Success can be misleading. Take Taylor Lautner, for example. His meteoric rise to superstardom as Jacob Black in the cultural phenomenon that is the Twilight franchise almost makes it look easy — if you call adding 30 pounds of muscle for a flick easy. But easy really isn't Lautner's MO anyway.
When Jacob 2.0 appeared in the second Twilight installment, New Moon, beefier and sporting a sharp new do and abs to match, his graduation from child actor to teen heartthrob was complete. And it hasn't just been the teenybopper crowd wailing and donning Team Jacob tees while waiting in line. As the frenzy mounted, Lautner vaulted to the top of that lofty Hollywood A-list.
The well-mannered 19-year-old actor's real aspiration isn't to bank on a washboard midsection, though, but to flex his creative muscle. He's all about testing and taxing himself, seeing what he's capable of. Which was his main motivation for taking a break from vamps to star in the upcoming action-thriller Abduction.
Starring Taylor Lautner, Lily Collins, Alfred Molina, and Jason Isaacs. Directed by John Singleton. Written by Shawn Christensen. 106 minutes. Rated PG-13.
"I've always been looking for something like this," he says. "I'm very specific and very picky. But the moment I heard this idea, I knew this had to be my very next project. I knew it would challenge me all around.
"I knew it would challenge me physically — that's obvious. There were tons of stunts, tons of fight scenes. But what was even more intriguing was that I knew it would be challenging emotionally. My character goes through such an incredible journey and changes so much from the beginning to the end. I knew that would be tough, and I was looking forward to that challenge."
The change is the foundation for this unexpected addition to the spy genre, a film that can best be described as a Bourne-style action-thriller with more young-adult appeal. Though Lautner's take on it is action-drama-thriller-romance, "because it has all of those genres in this one movie. I truly believe it's a movie for everyone."
Still, the significance of his foray into waters typically dominated by the likes of Matt Damon, Leonardo DiCaprio, and Tom Cruise isn't lost on him.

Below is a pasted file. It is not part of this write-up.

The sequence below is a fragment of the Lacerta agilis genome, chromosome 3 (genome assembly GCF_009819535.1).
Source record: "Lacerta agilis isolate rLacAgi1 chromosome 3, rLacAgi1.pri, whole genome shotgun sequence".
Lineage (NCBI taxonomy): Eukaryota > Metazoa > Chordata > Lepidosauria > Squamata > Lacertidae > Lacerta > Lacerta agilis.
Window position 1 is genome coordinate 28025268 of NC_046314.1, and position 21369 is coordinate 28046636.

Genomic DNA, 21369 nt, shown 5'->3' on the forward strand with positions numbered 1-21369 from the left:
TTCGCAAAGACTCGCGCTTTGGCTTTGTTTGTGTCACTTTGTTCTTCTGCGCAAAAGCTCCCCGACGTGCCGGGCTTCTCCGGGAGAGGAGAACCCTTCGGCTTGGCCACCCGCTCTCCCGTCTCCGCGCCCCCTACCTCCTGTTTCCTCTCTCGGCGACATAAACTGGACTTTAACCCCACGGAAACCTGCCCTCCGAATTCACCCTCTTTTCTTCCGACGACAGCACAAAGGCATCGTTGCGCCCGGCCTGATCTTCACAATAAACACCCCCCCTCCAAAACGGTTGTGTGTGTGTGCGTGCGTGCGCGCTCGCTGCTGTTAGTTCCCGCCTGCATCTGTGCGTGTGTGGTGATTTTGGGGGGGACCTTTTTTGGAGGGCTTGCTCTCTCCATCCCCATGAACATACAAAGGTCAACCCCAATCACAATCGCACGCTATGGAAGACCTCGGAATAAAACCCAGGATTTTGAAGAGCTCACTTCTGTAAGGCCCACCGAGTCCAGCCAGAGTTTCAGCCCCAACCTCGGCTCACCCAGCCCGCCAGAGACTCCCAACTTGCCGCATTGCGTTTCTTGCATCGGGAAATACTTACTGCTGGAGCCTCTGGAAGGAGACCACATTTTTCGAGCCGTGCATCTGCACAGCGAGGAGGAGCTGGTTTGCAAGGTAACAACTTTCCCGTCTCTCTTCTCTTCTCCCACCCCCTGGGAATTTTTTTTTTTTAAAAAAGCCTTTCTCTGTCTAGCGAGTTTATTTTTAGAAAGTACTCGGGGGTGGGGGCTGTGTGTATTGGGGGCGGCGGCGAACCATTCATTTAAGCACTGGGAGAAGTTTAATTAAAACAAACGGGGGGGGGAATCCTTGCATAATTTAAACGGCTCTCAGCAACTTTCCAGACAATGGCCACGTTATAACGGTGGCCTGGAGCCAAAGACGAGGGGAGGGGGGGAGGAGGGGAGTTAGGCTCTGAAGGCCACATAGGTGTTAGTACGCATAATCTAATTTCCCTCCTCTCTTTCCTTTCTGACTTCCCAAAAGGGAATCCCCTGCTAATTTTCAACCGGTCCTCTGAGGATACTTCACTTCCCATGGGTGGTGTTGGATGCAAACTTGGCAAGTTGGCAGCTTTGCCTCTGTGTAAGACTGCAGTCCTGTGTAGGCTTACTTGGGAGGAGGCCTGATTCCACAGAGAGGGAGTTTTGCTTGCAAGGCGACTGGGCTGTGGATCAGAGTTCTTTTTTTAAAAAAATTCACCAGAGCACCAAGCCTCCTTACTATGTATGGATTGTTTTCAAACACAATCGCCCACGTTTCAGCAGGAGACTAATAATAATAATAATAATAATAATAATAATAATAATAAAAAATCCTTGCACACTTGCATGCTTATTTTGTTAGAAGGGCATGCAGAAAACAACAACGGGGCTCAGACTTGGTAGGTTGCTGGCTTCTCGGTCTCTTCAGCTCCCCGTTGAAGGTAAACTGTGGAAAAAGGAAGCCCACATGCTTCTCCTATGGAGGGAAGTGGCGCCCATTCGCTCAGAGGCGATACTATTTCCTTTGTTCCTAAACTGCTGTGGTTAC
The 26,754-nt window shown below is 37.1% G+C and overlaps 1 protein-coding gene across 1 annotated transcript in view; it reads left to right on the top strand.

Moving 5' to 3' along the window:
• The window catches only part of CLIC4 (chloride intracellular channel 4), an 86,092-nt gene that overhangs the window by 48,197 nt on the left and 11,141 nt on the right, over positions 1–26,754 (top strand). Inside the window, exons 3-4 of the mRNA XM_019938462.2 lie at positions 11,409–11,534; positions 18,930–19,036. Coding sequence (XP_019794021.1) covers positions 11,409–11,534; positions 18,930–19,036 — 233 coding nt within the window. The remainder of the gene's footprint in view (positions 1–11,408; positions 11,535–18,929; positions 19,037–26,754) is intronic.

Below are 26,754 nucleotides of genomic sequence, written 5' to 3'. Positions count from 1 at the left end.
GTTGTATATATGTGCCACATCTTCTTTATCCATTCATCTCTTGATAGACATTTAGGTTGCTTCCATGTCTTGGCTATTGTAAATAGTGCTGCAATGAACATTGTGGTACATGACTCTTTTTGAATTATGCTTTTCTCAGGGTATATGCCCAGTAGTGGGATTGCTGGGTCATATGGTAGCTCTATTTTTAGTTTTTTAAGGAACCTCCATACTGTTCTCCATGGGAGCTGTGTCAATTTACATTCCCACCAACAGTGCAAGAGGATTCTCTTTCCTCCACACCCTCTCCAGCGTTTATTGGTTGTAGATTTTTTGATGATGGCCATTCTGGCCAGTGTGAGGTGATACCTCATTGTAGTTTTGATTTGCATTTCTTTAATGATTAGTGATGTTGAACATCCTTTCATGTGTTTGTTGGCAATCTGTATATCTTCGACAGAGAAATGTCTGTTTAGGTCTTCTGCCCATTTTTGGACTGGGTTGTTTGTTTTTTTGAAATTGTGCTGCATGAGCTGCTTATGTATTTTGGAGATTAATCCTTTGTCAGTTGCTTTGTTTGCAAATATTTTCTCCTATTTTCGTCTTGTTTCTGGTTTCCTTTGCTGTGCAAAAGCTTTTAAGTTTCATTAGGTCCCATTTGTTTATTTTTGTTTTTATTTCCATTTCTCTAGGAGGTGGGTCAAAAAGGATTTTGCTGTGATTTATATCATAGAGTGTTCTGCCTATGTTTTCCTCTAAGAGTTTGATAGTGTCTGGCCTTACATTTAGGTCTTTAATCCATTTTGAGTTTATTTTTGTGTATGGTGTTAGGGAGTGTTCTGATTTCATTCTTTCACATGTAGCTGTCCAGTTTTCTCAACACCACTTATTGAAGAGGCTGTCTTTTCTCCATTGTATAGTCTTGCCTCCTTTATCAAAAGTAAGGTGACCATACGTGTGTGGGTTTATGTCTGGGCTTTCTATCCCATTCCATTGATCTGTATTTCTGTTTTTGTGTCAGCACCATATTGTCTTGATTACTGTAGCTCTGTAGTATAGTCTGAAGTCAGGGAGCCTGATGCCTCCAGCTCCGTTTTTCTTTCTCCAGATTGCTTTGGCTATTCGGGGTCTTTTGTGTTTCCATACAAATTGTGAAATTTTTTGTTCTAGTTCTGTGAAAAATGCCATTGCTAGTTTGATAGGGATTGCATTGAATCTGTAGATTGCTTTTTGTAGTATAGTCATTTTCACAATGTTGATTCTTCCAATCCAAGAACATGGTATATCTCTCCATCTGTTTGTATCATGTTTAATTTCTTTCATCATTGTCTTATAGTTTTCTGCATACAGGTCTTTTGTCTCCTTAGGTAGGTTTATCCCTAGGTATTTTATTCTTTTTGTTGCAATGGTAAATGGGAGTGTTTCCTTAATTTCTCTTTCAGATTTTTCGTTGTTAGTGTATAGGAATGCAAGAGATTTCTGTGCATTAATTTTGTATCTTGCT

"If I could have a tenth of the career those guys have, I would be very happy," Lautner says. "As an actor, I want to be able to stretch myself as much as possible... I've been playing Jacob for so long now, and I did this right before I went back to Breaking Dawn. It was challenging to step outside of Jacob's skin and become a totally different character... And that was tough. But it's really nice to be able to do that."
In Abduction, Lautner plays Nathan Harper, an average, if extraordinarily fit, high school senior, complete with goofy friends, a crush on the girl next door, jock rivals, and parents who ground him when he wakes up on the lawn the morning after a kegger.
Though his dad, played by Jason Isaacs, most recently of Lucius Malfoy infamy, does teach him a lesson via a gloved sparring session more befitting Keanu Reeves in leather and funny shades. Cue clue number one that something more is afoot.
That something turns out to involve espionage, explosions, car chases, and criminals, all centering around Harper, who has been unwittingly trained his whole life to kick ass should this day come. Lautner began studying martial arts at the age of 6, and by the time he was 12, he had trained with world karate champions, won three gold medals representing America in the World Karate Division, and become a three-time Junior World Champion.
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"I've been waiting to be able to use my martial arts in a film," he says. "And I've been able to just a little bit here and there. But this was the first time I was able to let loose with it, so it was really exciting for me."
But the thrill of stunts like sliding down the side of a baseball stadium and throwing bad guys from moving trains doesn't compare to the challenge of assuming a new character in a different genre.
"It's kind of an actor's dream to be able to go from one character to the next, and completely different genres. And I'm really thankful that I'm able to do that. And it would be a dream for me to be able to do the Twilight franchise, be in that fantasy-drama genre, and then move over to this action-thriller-romance genre.
"We'll see what it ends up being," he concludes. "But I'm definitely looking forward to something new. I had a lot of fun making the movie, and I'm very proud of the outcome. I'd definitely be open to doing more things similar to this."